Here we go again
5 min read

Here we go again

Here we go again

The 2022-23 season is upon us. Before the season starts I think that this Premier League season has the potential for quite a few exciting races, and we will have the Wild Card of the winter World Cup that could make things even more interesting.

In the internal words of Josh Kroenke, I would say be excited.

Are there good selling teams?

This is something that has come up that I wanted to comment on, there is a claim that some teams are good at selling and some are bad at selling.

I will go ahead and give my thought that I don't think that teams are that different in their ability to sell with the major differences explained by a team's ability to hold to a wage structure, and generally ensuring that they are not going out and buying players that turn out to be bad.

In my theory of transfer prices, the main driver of the fee it is driven by the surplus value of what a player is worth to the selling team compared to their remaining contract and what the buying team believes they will be able to deliver over their new contract. This isn't perfect because buying teams are not rational and players are not perfect substitutes for each other, especially when you get into the truly elite players.

I think generally however this is a good way to think about things.

When teams struggle to sell players it is usually players on contracts that pay them like starting caliber players but for whatever reason are no longer starting. These are players that are generally negative assets for a team, they are being paid more than what you would expect to be able get back in value on the pitch from them.

From there it is really easy to see why a club would be willing to sell, any sort of relief is probably better than the status quo. For the buying ,team however it is again the balance to try to not get into that same situation where they have a negative asset. The total cost (wages plus transfer fee) of the player should be equal to or below the expected value that you expect from the player over the life of the next contract. The transfer fee that gets paid here depends on how distressed the situation is for the player's future performance in addition to how much a player might be willing to sacrifice future earnings.

So my theory isn't that some teams have a special sauce in selling but rather teams that "sell well" do the following:

  1. They are the teams that make fewer mistakes in buying. When you have fewer distressed assets on your team it is much easier to move players.
  2. They are willing to sell players that they would also see a place in their team (that is usually when other teams would also like to have them at a premium and is especially important for selling down the pecking order). The best Arsenal sales of recent times are Alex Iwobi, Joe Willock, and Emi Martinez, all of these players were debated if they should be kept because they still had the potential to be a part of the first team, but that is also what made them valuable to other teams.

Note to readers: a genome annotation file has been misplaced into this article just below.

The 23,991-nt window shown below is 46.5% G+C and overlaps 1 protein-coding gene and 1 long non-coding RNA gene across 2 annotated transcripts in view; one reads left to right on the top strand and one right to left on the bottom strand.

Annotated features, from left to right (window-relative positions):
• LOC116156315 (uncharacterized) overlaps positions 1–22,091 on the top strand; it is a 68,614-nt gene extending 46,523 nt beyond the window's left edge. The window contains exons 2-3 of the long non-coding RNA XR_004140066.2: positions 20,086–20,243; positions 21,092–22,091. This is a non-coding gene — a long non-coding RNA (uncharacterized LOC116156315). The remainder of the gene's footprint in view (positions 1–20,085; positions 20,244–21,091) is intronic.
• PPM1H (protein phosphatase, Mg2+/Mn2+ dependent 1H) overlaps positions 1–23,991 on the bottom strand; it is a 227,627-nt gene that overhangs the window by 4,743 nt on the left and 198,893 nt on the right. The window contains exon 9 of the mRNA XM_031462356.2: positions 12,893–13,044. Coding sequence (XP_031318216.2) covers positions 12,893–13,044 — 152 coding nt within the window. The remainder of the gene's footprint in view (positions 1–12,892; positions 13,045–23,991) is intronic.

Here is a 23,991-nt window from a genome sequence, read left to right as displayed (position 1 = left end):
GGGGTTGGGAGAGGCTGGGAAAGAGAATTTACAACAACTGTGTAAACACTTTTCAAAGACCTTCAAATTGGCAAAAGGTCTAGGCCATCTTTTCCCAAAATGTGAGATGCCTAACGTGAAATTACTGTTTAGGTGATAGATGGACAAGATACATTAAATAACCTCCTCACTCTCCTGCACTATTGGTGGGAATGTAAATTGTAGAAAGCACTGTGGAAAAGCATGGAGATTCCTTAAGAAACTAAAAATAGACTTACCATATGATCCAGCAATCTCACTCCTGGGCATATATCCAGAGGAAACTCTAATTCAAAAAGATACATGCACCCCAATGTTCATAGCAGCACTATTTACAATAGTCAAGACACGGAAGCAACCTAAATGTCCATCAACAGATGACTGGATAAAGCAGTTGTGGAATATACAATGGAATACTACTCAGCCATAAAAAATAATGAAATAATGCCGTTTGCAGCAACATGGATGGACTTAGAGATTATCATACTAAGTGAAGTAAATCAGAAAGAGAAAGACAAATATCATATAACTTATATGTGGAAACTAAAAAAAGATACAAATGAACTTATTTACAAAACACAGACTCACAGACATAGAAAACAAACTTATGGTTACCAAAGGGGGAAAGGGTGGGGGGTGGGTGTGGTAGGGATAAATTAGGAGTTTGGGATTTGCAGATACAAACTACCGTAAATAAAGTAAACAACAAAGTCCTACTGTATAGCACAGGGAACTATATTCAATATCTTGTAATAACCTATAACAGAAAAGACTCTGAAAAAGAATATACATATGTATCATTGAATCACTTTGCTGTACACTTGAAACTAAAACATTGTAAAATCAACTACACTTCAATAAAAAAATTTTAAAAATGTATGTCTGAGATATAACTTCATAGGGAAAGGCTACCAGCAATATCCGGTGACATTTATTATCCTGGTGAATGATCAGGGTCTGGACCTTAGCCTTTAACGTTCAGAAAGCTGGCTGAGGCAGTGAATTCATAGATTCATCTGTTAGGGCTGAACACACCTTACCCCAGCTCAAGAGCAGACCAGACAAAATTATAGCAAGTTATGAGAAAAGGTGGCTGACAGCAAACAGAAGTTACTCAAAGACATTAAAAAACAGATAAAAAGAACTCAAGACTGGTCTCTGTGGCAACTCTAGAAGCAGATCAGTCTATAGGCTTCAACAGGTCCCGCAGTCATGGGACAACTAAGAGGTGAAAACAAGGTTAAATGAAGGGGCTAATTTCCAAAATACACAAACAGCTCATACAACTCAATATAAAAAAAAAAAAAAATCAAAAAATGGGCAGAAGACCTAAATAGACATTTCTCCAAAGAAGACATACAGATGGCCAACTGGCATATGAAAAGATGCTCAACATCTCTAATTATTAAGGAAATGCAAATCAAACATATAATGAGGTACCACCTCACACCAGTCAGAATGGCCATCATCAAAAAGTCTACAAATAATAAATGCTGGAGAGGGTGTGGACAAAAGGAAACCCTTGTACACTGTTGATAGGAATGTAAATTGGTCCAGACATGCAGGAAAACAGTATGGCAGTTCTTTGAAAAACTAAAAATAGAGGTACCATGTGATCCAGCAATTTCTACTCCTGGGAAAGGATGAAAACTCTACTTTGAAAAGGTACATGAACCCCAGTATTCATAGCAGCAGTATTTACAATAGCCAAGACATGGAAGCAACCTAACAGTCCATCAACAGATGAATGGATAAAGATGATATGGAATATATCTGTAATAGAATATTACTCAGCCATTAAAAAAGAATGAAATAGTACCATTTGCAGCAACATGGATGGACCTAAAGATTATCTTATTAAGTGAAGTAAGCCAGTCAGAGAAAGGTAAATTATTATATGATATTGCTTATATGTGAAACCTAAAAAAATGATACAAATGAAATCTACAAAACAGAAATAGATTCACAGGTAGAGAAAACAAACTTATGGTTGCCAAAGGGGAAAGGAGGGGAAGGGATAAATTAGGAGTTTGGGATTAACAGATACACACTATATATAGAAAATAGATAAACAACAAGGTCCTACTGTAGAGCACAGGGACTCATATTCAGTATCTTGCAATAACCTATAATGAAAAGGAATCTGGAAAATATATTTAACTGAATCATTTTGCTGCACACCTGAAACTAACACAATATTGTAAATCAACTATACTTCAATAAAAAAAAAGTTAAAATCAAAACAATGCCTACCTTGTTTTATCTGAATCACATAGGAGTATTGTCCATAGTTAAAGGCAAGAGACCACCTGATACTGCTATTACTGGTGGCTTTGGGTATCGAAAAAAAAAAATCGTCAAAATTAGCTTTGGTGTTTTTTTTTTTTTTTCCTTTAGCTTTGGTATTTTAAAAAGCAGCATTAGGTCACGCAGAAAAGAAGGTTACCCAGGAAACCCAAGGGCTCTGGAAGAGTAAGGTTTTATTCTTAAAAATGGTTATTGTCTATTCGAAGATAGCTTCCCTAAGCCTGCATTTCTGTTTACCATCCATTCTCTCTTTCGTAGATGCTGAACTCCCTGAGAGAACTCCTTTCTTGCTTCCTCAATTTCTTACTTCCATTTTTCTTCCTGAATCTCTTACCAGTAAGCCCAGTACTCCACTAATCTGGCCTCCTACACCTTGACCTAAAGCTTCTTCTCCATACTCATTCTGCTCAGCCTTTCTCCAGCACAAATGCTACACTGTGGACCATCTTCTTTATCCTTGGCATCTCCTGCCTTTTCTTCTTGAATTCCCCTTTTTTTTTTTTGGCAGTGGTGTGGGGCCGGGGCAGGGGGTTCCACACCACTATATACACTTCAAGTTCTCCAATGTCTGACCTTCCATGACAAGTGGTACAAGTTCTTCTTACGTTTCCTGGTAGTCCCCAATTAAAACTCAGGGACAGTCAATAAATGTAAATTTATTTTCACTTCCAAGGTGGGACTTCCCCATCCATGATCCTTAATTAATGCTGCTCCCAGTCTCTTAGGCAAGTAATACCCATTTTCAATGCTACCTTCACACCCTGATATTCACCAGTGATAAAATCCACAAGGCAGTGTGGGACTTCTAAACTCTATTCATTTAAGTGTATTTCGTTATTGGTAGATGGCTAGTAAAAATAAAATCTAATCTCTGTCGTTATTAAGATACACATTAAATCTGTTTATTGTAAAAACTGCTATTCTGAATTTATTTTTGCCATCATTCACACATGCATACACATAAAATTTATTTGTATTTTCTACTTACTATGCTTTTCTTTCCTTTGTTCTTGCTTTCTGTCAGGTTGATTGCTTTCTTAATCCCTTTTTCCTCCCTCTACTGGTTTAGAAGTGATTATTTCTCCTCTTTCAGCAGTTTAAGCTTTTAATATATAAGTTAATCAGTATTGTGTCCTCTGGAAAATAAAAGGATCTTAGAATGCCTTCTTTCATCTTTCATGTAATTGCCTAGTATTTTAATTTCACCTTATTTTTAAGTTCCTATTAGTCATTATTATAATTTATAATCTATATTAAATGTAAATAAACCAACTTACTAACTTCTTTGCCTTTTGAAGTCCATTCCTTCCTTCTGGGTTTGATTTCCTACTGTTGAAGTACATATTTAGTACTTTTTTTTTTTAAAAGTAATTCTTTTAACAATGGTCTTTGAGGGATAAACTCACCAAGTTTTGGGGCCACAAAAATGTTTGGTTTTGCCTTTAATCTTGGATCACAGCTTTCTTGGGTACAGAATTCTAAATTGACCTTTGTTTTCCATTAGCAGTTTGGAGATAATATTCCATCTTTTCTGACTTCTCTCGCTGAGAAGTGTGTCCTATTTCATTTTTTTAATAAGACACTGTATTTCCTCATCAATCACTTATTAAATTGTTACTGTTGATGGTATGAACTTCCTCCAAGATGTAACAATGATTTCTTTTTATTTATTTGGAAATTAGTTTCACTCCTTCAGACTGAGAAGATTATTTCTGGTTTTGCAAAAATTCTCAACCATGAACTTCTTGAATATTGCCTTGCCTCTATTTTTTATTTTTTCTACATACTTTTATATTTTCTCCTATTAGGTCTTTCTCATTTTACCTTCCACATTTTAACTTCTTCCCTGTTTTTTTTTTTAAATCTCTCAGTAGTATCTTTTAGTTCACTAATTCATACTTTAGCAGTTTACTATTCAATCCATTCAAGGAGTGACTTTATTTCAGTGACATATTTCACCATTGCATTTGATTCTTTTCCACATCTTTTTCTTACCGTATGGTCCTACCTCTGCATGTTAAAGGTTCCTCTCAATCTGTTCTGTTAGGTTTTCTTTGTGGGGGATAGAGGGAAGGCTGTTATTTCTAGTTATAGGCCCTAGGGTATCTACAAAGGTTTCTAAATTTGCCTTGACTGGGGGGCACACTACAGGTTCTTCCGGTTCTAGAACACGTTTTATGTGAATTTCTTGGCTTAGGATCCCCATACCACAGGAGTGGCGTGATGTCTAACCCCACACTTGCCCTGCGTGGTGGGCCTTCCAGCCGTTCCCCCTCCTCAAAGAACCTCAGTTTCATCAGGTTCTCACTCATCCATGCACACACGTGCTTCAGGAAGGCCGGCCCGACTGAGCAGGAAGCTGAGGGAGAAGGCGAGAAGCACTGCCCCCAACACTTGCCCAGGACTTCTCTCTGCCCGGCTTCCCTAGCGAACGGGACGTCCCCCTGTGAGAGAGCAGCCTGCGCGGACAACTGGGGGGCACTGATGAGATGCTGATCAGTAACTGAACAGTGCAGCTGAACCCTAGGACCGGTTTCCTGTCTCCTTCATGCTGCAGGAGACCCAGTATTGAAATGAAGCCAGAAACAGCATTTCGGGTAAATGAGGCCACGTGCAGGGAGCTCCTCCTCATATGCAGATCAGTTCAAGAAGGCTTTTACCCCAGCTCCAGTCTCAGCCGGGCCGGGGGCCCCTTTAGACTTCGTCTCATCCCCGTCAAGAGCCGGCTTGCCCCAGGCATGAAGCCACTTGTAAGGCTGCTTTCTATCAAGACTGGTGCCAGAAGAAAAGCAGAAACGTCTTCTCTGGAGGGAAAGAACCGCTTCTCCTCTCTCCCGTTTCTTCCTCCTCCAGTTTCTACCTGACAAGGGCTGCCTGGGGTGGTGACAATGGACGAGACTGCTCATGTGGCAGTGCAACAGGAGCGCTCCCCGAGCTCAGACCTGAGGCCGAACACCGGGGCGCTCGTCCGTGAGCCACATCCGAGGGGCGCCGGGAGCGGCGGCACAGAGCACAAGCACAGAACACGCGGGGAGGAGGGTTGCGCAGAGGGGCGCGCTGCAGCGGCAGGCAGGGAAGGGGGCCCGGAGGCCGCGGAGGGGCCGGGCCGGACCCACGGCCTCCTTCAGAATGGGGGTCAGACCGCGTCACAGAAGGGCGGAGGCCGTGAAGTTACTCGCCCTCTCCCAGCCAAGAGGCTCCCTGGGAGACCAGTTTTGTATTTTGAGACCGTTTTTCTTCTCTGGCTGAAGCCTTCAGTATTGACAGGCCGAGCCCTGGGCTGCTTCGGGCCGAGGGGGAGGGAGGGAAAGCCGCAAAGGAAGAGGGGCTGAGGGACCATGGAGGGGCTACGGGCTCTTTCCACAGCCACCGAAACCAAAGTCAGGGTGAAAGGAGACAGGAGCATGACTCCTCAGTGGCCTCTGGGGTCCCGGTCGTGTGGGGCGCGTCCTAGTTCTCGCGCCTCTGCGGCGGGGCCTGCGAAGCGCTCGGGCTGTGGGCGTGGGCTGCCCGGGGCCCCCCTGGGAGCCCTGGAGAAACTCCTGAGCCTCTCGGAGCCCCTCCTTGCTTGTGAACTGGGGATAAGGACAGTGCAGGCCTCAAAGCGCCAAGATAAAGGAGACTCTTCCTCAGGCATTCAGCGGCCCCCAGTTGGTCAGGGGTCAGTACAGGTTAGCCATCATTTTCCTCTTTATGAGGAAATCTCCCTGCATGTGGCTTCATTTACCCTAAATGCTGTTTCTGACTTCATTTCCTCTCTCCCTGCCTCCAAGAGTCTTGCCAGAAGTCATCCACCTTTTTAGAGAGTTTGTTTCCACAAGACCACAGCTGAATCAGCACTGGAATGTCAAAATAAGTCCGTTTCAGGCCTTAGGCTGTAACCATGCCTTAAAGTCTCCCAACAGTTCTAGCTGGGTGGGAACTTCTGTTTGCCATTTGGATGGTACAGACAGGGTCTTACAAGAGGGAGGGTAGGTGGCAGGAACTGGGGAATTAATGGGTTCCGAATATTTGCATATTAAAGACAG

3. Make fewer mistakes when managing their contracts, so that a player's wage matches their spot in the team.

Even doing all this isn't perfect because a transfer is more than a two-party deal because the player also needs to agree but this is my general way of how I see the transfer market working.

Premier League Week 1

The first week of the season doesn't have any "tasty" matchups on paper but I think it still looks exciting and I don't doubt that we will overreact to a new set of data.

Arsenal going to Crystal Palace will obviously be one of the matches I am most excited about. I wrote up the preview already here and I think that this is a great starting measuring stick for Arsenal.

Crystal Palace are a good team, rated 11th in my team ratings and it will be in a tough environment. The pre-season for Arsenal looks good but it will be important to see how the team plays under the high intensity of the regular season.

Saturday Matches:

I imagine that I am skipping Fulham vs Liverpool, this matchup isn't worth waking up at 4:30 for, especially if I spend Friday night looking at the really cool classic cars that are coming into Reno this weekend.

The 7am kickoffs have some interesting and closer matches. I think I am most interested in Leeds vs Wolves because I think this will be interesting to see how these teams stack up.

Everton looked bad in the preseason and haven't done too much in the transfer market to correct their issues. Oh and Dominic Calvert Lewin is now out out for 4-6 weeks with an injury. Chelsea might be a bit of a mess with their transfer strategy but they should be in good shape to beat Everton.

Sunday Matches:

The early Sunday matches are pretty interesting to me. I have no idea what to expect from Leicester City, they looked like a team that needed a refresh but have not brought in a new player yet. They are still a solid team but one that looks to have potentially dropped from challenging for top 6. Going against Brentford who were strong for a promoted team but have mostly stood pat on major first-team additions despite losing Christen Eriksen. I am intrigued by this matchup.

The other match will obviously be "bigger" because it is Manchester United with a new manager. I think this could be tricky because you know Brighton are just a solidly good team with a good coach.

This on paper is the second biggest mismatch on simulated odds. This is also a matchup for Manchester City which they have not gotten huge results against. It will also be our chance to see a couple of new strikers going against each other. I think it will be worth watching at least the first half to see how things shake out.

🤠 Yee Haw